Cryptocurrency mining clashes with NY climate goals


Marco Krohn | Wikimedia Commons

Basmalla Attia

Cryptocurrency mining’s effects on the environment in New York State are now being scrutinized due to its immense amount of energy consumption.

The process that involves the authentication of cryptocurrency requires a myriad of algorithms and deciphering complex math problems by supercomputers operating on a daily basis. As a result, crypto mining consumes a tremendous amount of energy, increasing greenhouse emissions.

In addition to excessive energy consumption from New York’s grid, crypto mining often uses fossil fuel power plants.

Lake Seneca is a notable example of the impact power plants can have on local communities because of the Greenidge Generating Station that sits on its shore, causing the lake to heat up. The discharged water from the plant can get as high as 108 degrees Fahrenheit, creating an unfit environment for aquatic life.

“If a fish migrates into a plume of water that is much warmer, that is such a shock to their system,” said Todd Cowen, the director of the DeFrees Hydraulics Lab at Cornell University.

“Much like walking from air conditioning to a 110 degree Arizona day, and that can certainly cause stress and occasionally significant fish kills.”

The adverse energy contributions to greenhouse emissionscomplicates efforts to meet the Paris Agreement’s goal of corralling temperatures to below two degrees Celsius.

Another concern is the potential expansion of power plants into proof-of-work crypto mining facilities.

If Bitcoin were a country, it would be in the top 30 highest producers of energy consumption.

Environmental Protection Agency emissions data shows that carbon dioxide emissions increased from 119,013 tons to 203,833 tons over a three-month period after the installation of cryptocurrency mining equipment at the Greenidge Generating Station upstate.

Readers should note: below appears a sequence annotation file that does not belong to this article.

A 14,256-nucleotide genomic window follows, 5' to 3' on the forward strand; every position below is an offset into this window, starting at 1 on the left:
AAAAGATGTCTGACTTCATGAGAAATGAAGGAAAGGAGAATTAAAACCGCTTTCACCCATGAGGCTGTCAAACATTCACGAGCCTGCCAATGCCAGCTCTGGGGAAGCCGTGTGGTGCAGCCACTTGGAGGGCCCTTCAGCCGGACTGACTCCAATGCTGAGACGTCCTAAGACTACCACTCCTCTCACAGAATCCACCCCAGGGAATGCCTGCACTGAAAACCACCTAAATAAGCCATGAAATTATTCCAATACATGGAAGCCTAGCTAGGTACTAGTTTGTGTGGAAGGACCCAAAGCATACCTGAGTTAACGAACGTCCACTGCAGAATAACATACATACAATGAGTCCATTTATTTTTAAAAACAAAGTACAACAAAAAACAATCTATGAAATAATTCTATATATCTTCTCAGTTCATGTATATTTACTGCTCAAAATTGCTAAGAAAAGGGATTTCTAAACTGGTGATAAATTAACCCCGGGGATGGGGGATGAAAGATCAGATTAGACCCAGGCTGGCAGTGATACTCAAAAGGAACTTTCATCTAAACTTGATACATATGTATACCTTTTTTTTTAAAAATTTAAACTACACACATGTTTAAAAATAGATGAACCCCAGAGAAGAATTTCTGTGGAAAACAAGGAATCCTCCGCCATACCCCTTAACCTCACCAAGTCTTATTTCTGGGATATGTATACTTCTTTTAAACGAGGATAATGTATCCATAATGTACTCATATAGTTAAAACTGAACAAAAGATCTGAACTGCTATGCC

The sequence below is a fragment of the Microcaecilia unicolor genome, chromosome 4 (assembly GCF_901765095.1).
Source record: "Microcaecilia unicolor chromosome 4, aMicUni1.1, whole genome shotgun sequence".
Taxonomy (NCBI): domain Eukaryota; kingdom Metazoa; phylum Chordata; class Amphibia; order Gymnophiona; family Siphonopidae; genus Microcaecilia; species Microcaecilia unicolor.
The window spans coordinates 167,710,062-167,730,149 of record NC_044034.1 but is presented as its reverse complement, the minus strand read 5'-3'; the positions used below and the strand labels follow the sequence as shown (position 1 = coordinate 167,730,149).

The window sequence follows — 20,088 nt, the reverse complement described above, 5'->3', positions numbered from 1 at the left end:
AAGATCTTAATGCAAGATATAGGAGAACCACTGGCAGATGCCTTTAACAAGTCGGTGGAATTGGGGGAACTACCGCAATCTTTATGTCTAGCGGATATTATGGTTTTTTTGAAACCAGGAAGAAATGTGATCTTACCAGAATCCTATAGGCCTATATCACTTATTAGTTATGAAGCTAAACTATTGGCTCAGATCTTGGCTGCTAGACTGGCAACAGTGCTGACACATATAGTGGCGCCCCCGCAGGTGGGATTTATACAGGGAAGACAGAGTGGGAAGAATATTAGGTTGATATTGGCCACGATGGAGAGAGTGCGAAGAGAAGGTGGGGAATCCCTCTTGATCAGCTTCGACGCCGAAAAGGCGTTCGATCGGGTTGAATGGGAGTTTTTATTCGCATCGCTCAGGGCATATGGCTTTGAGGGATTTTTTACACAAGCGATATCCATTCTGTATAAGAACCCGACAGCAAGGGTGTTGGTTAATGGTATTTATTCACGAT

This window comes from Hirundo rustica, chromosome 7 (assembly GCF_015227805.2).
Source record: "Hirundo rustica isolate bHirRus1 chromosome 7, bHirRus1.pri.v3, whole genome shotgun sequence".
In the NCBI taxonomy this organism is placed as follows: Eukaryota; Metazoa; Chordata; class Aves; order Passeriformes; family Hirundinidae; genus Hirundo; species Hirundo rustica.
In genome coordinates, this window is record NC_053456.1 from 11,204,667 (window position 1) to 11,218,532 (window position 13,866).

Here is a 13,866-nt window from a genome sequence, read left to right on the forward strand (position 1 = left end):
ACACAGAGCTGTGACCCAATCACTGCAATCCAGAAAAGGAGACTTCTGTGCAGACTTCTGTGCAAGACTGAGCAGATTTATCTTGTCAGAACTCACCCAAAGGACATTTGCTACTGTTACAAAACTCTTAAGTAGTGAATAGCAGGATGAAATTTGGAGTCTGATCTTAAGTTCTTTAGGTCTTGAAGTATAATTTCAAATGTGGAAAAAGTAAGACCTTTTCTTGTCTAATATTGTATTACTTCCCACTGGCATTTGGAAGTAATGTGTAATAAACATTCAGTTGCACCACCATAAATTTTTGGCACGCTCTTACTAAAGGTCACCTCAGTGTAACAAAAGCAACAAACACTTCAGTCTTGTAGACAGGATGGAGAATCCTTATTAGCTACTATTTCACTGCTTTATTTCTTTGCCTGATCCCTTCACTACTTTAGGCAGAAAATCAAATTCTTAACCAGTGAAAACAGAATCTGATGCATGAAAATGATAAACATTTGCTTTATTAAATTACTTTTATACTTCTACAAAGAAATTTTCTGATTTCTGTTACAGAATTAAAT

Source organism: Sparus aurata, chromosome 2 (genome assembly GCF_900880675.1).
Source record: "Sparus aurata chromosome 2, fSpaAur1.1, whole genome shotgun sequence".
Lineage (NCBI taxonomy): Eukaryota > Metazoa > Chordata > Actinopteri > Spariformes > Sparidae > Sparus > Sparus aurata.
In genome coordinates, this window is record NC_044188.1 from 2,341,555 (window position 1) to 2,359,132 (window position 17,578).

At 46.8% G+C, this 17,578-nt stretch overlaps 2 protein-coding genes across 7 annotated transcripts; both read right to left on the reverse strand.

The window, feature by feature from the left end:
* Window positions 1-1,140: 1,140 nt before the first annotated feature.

The impact of mining operations on the state’s power grid is so profound that it may violate New York’s Climate Leadership and Community Protection Act. This act established statewide goals for greenhouse gas emissions.

President Joe Biden has taken steps on this issue by signing an executive order directing his administration to investigate cryptocurrency operations and their effects on the environment.

On the local level, however, many are protesting and urging Gov. Kathy Hochul to take action. Advocates call for a moratorium on proof-of-work crypto mining until its environmental effects have been studied.

Mounting criticism towards the crypto mining industry is centered around its use of fossil fuels during a climate crisis.

Even Elon Musk, a longtime Bitcoin proponent, criticized the cryptocurrency’s reluctance to use renewable energy, even announcing last May that Tesla would not accept Bitcoin due to the industry’s increased use of fossil fuels.

This has pushed many cryptocurrency companies to pursue changes similar to the ones implemented by the cryptocurrency firm Argo Blockchain, which has a model that powers its facilities using renewable energy with tools such as wind turbines and solar energy.

The adoption of Argo’s model may lead the cryptocurrency industry to seek ways to mine sustainably at a time when urgent action is needed to reduce carbon emissions.

The 2000 kilowatt-hours of electricity needed to power one Bitcoin transaction is equivalent to the energy required to power an average American household for 73 days, according to some estimates.

Another study found that Bitcoin alone is enough to push global warming past two degrees Celsius in less than 30 years.

But there is hope for a change to a more sustainable alternative for crypto mining operations, especially with powerful influencers like Musk pushing the industry in that direction.